Author: Marilyn Sue Bogner (ed)
This book is a collaborative work which captures the varied facets of human error. It succeeds because of the strong contributions of patient safety leaders such as Lucian Leape and David Gaba. The foreword by James Reason sets the pace with a discussion of the main types of human errors; active errors committed by ‘the fallible individuals at the sharp end’, and latent errors resulting from decisions taken in the upper echelons’ (page xi). He argued that the best strategy to address human error is to ‘drain the swamp‘ of latent errors because these are ‘…more amenable to diagnosis and remediation…’ (pages xiii-xiv). He also criticised the ‘universal, natural, emotionally satisfying, and …convenient’ tendency to blame individuals when things go wrong even though this ‘has little or no remedial value’ (page ix).
In establishing the scale of human error in medicine, Lucian Leape said ‘each encounter, indeed each treatment or diagnostic maneuver, presents an opportunity for error‘ (page 13). Using very helpful tables and figures, he explored different types of human error such as technical complications and diagnostic mishaps (pages 21). He also discussed strategies to prevent medical mistakes such as depersonalizing errors (page 23).
Neville Moray illustrated the close relationship between the human and the system, saying ‘… human error is not only a property of humans-it is a property of systems that include humans…'(page 90). He covered a wide spectrum of subjects such as team behaviour, physical ergonomics, organisational constraints, hierarchical systems, and corporate policies (pages 76-80).
Harold Van Cott, in his discourse on the causes of human error, referred to the ‘human microcatastrophes‘ that occur throughout the health care system (page 56). He reviewed the contribution of rapidly advancing technology and economic constraints to medical mistakes, and emphasised the importance of ‘root causes’ in error management (pages 55-61).
Thomas B. Sheridan and James C. Thompson also looked at the contribution of technology to human error. Their commentary focussed on the positive influence of computer-based and robotic systems such as telediagnosis and telesurgery (pages 145-150). J.W. Sanders discussed the effect of medical devices on human error, asserting that medical error is often the consequence of poor engineering. He advised medical equipment designers to make their devices safer by understanding human psychology (pages 159).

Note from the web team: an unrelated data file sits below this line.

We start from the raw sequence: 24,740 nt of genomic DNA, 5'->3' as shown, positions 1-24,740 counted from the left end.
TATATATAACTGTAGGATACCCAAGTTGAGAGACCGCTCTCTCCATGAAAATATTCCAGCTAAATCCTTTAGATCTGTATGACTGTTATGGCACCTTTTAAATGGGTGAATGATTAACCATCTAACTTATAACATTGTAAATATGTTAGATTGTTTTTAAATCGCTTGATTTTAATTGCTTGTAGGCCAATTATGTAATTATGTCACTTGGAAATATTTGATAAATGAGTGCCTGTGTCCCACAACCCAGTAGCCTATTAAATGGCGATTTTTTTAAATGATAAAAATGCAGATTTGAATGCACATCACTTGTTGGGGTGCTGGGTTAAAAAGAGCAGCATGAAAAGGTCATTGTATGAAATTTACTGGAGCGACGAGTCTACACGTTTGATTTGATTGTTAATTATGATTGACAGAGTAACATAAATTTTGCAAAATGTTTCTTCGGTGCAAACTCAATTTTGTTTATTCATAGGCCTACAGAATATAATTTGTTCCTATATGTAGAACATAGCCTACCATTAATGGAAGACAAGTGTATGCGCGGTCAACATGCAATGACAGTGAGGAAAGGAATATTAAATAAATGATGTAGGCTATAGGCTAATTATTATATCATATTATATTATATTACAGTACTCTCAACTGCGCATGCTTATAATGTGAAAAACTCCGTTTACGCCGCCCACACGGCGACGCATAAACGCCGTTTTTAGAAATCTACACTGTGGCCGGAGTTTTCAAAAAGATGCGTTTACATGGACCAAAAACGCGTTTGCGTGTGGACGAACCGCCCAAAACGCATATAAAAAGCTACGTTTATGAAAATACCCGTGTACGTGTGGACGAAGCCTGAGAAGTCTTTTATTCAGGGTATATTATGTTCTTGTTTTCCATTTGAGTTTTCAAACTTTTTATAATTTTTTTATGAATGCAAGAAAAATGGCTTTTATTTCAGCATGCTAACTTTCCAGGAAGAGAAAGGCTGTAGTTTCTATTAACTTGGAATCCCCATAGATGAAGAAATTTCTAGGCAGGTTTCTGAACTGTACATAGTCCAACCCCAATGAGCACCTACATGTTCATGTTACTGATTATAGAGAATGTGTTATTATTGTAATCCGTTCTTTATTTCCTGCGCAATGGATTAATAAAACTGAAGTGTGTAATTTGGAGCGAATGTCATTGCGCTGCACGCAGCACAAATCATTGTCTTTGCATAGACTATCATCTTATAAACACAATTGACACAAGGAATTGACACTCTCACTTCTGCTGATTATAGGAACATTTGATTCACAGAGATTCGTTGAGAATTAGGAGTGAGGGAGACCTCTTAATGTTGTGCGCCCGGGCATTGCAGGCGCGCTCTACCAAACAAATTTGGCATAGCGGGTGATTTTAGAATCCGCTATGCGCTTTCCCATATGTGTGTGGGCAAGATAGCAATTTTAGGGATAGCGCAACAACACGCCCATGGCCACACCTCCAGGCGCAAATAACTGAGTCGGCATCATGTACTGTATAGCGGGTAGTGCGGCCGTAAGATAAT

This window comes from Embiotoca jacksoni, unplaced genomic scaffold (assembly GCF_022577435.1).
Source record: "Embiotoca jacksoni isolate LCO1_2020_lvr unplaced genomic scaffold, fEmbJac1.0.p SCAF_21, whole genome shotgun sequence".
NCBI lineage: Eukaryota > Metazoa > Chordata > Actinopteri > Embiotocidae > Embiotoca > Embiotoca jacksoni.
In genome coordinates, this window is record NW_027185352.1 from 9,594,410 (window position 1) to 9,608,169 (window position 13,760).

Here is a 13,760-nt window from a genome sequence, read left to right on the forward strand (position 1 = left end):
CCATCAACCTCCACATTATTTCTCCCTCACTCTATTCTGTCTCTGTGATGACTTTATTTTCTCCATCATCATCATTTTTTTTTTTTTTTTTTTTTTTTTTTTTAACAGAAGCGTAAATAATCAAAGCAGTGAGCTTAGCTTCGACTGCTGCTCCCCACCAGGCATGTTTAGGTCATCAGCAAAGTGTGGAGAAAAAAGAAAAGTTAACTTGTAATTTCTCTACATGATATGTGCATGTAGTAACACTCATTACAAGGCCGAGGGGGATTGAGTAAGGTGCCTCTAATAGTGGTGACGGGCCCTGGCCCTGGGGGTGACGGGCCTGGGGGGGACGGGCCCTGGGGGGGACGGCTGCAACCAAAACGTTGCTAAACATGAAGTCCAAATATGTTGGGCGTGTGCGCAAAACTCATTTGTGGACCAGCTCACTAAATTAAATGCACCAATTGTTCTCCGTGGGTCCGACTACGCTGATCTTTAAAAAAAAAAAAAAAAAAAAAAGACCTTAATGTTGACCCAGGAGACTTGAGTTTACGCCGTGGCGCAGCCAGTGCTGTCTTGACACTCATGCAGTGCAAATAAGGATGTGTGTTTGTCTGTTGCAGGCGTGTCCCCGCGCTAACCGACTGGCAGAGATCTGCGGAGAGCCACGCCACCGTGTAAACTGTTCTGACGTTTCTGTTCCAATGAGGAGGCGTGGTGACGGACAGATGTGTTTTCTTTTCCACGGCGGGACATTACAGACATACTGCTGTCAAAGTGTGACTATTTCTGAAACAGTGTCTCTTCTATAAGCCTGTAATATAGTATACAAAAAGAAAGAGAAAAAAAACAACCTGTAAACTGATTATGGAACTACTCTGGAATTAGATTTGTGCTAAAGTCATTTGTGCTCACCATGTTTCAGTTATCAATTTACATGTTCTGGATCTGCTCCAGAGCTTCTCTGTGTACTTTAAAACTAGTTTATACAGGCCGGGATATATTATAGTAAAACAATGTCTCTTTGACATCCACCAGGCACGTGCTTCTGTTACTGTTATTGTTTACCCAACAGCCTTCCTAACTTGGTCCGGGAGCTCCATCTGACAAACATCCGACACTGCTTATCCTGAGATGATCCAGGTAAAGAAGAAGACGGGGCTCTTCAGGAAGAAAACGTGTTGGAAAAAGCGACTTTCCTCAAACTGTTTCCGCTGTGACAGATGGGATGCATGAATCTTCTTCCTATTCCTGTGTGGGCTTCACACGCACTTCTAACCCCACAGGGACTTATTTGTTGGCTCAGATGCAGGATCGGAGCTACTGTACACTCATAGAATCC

Many chapters explored the human factors that operate at the sharp end. Richard Cook and David Woods, for example, explained how mental models, cognitive fixation, and goal conflicts may lead to mistakes (page 262-280). Gerald Krueger gives an account of the effect of fatigue on performance with reference to reaction time, problem solving, and motivation (page 312-313). Georgine Vroman, Ilene Cihen, and Nancy Volkman reviewed the impact of cognitive errors on the doctor-patient interaction.
The book covers many other topics such as therapeutic misadventure (page 29); statistical training in medical education (page 123); calibration of knowledge (page 264); and cognitive biases such as the representativeness and availability heuristics (page 134-135).
This book addresses the broad and important topic of human factors, exploring the relative contributions of the individual and the system. The content is easily accessible to all physicians although academics and human factors specialists would appreciate it better. Although the book was published more than two decades ago, the subjects it addresses remain relevant today. There is an overlap of contents across the chapters but this is probably inevitable with a multi-author book such as this.
The book is a significant contribution to human factors and it covers the topic exhaustively. It is rather dated, and the references old, but its lessons are still relevant. I recommend it.
- Publisher, place, date: Lawrence Erlbaum Associates, Hove, 1994
- Number of chapters: 18
- Pages: 411
- ISBN: 9780805813869
- Price: £50.99
- Star rating: 4 stars